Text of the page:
Non-constant discount rates, time inconsistency, and the golden rule

Thursday, June 10, 2010 - 2:00pm - 3:30pm
Lind 305
Ivar Ekeland (University of British Columbia)
In economic theory one typically discounts future benefits at a
constant rate. An example of this is the celebrated model of endogeneous
growth, originating with Ramsey (1928), which leads to the so-called golden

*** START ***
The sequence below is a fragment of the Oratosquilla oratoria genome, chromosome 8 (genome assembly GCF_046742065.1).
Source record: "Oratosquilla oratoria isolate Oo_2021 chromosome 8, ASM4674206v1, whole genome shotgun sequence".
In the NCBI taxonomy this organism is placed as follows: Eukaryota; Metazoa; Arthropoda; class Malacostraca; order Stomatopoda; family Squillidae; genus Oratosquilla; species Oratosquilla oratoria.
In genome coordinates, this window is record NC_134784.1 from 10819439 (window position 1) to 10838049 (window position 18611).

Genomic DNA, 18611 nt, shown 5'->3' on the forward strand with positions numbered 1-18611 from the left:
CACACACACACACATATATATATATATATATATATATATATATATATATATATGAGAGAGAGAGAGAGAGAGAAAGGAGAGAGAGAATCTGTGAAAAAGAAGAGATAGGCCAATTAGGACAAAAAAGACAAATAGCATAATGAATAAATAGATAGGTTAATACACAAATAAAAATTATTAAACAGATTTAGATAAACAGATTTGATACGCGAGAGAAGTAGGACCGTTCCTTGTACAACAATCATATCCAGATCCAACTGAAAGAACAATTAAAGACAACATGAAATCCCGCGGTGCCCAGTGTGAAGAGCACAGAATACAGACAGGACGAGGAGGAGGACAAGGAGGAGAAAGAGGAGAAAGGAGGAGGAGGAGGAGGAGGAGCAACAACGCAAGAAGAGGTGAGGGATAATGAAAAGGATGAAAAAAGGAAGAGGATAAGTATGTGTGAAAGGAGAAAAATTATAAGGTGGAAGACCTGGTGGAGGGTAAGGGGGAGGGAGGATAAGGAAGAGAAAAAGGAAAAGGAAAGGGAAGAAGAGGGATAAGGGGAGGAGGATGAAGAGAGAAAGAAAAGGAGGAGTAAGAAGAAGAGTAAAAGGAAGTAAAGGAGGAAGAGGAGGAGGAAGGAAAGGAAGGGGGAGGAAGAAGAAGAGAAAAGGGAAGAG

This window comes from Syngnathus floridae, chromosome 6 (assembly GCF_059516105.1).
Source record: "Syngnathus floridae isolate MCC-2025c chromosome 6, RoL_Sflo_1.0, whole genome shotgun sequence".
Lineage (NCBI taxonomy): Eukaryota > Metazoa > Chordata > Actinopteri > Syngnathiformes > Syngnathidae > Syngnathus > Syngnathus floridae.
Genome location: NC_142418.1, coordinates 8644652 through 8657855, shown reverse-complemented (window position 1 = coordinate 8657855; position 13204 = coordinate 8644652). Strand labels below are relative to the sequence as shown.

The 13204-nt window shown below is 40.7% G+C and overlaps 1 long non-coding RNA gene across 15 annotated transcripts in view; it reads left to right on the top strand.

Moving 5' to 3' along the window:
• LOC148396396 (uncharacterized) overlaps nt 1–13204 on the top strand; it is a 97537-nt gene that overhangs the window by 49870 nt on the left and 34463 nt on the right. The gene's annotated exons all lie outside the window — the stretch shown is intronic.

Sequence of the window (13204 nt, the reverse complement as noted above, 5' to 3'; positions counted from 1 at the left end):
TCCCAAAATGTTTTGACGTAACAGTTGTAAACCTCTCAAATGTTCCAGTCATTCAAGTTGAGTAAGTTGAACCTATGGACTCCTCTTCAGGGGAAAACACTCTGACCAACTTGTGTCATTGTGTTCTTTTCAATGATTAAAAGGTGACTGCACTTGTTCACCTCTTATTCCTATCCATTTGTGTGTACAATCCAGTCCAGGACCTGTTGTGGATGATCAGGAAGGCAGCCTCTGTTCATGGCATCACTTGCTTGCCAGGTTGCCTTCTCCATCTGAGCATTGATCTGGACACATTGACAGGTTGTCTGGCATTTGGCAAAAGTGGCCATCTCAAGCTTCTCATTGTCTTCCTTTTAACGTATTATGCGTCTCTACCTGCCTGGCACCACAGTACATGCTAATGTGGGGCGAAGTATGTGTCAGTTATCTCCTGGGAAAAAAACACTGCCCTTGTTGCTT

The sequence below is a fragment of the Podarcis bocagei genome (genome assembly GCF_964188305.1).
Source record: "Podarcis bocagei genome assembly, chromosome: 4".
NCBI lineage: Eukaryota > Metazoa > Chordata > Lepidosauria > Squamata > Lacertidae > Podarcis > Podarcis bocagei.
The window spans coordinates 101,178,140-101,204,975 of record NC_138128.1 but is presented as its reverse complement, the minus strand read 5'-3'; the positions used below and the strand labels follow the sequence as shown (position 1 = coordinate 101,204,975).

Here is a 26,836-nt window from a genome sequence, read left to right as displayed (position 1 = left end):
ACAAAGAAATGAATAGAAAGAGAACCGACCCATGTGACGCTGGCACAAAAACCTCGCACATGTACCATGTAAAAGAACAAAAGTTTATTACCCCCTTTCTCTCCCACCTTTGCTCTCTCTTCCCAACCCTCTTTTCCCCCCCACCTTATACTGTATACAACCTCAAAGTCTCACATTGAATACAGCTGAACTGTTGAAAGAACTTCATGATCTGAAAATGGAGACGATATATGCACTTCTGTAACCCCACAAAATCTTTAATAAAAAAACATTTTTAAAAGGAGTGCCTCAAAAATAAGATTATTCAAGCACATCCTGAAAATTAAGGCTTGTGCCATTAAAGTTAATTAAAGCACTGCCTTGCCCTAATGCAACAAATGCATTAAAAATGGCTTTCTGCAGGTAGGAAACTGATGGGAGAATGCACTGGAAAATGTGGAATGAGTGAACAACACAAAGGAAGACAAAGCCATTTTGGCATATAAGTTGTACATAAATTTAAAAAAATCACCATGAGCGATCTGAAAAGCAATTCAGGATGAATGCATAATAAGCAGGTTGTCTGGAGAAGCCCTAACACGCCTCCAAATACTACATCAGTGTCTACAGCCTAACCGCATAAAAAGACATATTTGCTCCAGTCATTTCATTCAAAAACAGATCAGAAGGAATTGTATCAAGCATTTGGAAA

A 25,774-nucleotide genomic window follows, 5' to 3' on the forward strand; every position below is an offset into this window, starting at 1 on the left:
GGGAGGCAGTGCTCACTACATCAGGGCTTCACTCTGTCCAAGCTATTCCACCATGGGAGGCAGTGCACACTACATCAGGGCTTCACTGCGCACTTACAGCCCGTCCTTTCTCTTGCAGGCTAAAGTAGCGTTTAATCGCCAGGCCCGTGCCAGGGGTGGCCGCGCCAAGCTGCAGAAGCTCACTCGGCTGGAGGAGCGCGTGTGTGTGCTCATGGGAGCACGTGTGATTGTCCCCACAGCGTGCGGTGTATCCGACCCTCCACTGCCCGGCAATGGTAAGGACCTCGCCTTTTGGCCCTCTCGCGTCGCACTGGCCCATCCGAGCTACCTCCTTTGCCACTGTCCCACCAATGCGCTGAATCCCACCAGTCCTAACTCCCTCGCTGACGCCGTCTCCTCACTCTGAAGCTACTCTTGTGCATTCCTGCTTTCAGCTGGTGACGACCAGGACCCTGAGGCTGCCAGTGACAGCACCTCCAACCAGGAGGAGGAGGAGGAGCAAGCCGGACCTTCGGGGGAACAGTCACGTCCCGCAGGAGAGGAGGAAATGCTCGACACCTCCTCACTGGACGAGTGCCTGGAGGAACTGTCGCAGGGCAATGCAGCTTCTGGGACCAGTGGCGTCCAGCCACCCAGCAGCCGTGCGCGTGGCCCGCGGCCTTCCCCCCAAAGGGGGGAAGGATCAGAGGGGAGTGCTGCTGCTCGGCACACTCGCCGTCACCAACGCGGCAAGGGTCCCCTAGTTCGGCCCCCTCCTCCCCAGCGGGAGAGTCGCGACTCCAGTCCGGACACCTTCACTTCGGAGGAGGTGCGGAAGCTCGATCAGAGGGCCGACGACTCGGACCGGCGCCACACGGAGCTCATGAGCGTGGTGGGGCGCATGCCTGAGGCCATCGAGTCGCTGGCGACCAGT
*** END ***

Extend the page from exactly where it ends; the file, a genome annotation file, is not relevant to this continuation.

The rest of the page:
rule in macroeconomics. There are now excellent reasons (intergenerational
equity, for instance) to use non-constant discount rates. There is then a
problem of time-inconsistency: a policy which is optimal today will no
longer be so when the time comes to implement it. So optimization is
pointless, and a substitute has to be found for optimal strategies. We will
define such a substitute, namely equilibrium strategies, show how to
characterize them, and investigate what happens to the golden rule. This is
joint work with Ali Lazrak.
MSC Code: